Study variables are summarized in Table 1. Cancer recurrence included loco-regional (reappearance of cancer in the same region of the body or the lymph nodes) and distant (reappearance of cancer in another part of the body) recurrence. Surgery and radiation treatment data were linked by a tumour ID which identifies the treatment associated with a specific tumour. Therefore, if an individual had more than one cancer diagnosis, the treatment data could be linked to the appropriate cancer. The remaining variables could not be linked to a specific tumour. To increase accuracy in classifying the remaining variables, conditions were added. Surgery (mastectomy, lumpectomy, axillary lymph node dissection for breast cancer and bypass or resection surgery for CRC) beyond 12 months after diagnosis were included to capture local recurrence after the use of neoadjuvant treatments. New disease within 1 year is usually considered part of the primary diagnosis. Surgery for a non-breast site or liver or lung resections beyond 6 months were included to capture treatment for metastases after the initial treatment. The receipt of chemotherapy beyond 12 months of diagnosis and RT beyond 12 months for breast cancer were considered due to recurrence unless the treatments occurred after a second primary treated with surgery. Although chemotherapy treatment could not be linked to a specific tumour, the treatment site was identified which increased accuracy of correct association. A palliative care consult was considered due to recurrence if it was provided by an oncologist and was linked to a breast cancer (breast cancer cases only), colorectal cancer (colorectal cancer cases only), lung cancer, liver cancer, or undetermined metastases beyond 6 months after diagnosis to exclude any treatment discussions that may have occurred after diagnosis. Elevated blood markers (CEA > 10; Ca 15–3 > 50) often related to recurrence more than 12 months after diagnosis were considered due to recurrence unless they occurred within 3 months of another primary cancer diagnosis. Elevated blood markers prior to 12 months were not included to avoid initial elevations due to the original diagnosis or treatment.
Algorithm development and validation
A chart review was first conducted by trained research assistants to identify cancer recurrence. A duplicate chart review by a research assistant who did not conduct the initial chart review was conducted for a fraction of the cohort (10%) to evaluate inter-rater reliability. The algorithms were then developed by analyzing the same cohorts using two approaches: pre-specified variables and conditional inference trees. The pre-specified variable approach used variables and clinically meaningful cut offs determined prior to the start of the study. Variables and cut-offs were selected with information from previous studies and local cancer experts. For this algorithm, if an individual was positive for any of the variables included, they were predicted to have a recurrence. The conditional inference tree approach is an automated machine learning technique that explicitly states the algorithm that was developed, which is not achieved with other machine learning techniques. The conditional inference trees used the same variables as the pre-defined algorithm. However, trees were created based on the association between each covariate and the outcome of interest (i.e., recurrence). The ctree function within the party R package with a default setting (a quadratic test statistic, Bonferroni-adjusted p-values, and criterion p-value of 0.05) . Validation cohorts were used to determine if the algorithms developed were generalizable to cancer cohorts independent of those analyzed as part of the algorithm development.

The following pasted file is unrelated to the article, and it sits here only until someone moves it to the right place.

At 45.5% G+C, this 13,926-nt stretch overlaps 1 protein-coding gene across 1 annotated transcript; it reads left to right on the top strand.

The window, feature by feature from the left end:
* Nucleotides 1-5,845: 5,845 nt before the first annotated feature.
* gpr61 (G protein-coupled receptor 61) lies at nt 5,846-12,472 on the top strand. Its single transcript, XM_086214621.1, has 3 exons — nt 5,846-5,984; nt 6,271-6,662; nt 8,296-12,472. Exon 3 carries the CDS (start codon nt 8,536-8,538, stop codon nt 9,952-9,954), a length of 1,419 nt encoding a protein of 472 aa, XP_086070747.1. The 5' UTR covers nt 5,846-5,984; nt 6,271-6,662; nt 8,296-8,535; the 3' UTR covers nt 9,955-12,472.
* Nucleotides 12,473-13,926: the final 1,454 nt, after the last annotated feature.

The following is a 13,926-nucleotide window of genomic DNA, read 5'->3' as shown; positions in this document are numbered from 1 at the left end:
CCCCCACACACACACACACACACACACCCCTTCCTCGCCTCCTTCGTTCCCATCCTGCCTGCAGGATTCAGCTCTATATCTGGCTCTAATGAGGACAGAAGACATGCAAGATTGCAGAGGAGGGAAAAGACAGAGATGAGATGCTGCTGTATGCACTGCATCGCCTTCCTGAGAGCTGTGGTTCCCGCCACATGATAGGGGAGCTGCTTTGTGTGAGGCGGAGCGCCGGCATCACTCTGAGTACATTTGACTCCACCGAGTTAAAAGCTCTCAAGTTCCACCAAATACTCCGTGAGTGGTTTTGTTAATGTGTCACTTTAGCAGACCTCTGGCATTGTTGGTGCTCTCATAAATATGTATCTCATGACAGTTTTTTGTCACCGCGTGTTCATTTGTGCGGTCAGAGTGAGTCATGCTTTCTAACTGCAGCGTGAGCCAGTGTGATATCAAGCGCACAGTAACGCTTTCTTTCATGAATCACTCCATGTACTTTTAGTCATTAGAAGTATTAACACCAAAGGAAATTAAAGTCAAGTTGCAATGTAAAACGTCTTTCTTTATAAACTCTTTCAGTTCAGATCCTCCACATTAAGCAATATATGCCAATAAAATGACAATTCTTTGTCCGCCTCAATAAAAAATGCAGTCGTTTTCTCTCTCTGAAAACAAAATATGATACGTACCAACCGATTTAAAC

Sensitivity (the percentage of individuals who had a recurrence that were correctly identified), specificity (the percentage of individuals who did not have a recurrence that were correctly identified), positive predictive value (PPV) (percentage of individuals predicted to have recurrence that truly have recurrence), negative predictive value (NPV) (percentage of individuals predicted to not have recurrence that truly do not have recurrence), correct classification (the percentage of individuals who were correctly classified as having a recurrence or not having a recurrence), and scaled Brier scores were calculated to determine algorithm accuracy. These classification measures are commonly used in the literature to describe the performance of algorithms and models. Brier scores measure the predictive accuracy by subtracting the predictive values from the outcome values (the average of squared differences between predicted values and outcome values). The Brier score was then scaled to the proportion of events (p) in the cohort 1-(Brier score/(mean(p)*(1-mean(p)))) where a value of 1 is perfect prediction, a value of 0 is chance, and a negative value is worse than chance) [21, 22]. Therefore, unlike measures like sensitivity, specificity, and correct classification, the scaled Brier score is adjusted for the prevalence of events in the cohort. This is advantageous in measuring accuracy over commonly used classification measures which ignore prevalence. Measures were unweighted for both training and validation cohorts. Weighted measures were also calculated for the validation cohort to account for oversampling. Confidence intervals were determined using the permutation method, including 1000 replications and reporting values at the 2.5th and 97.5th percentiles.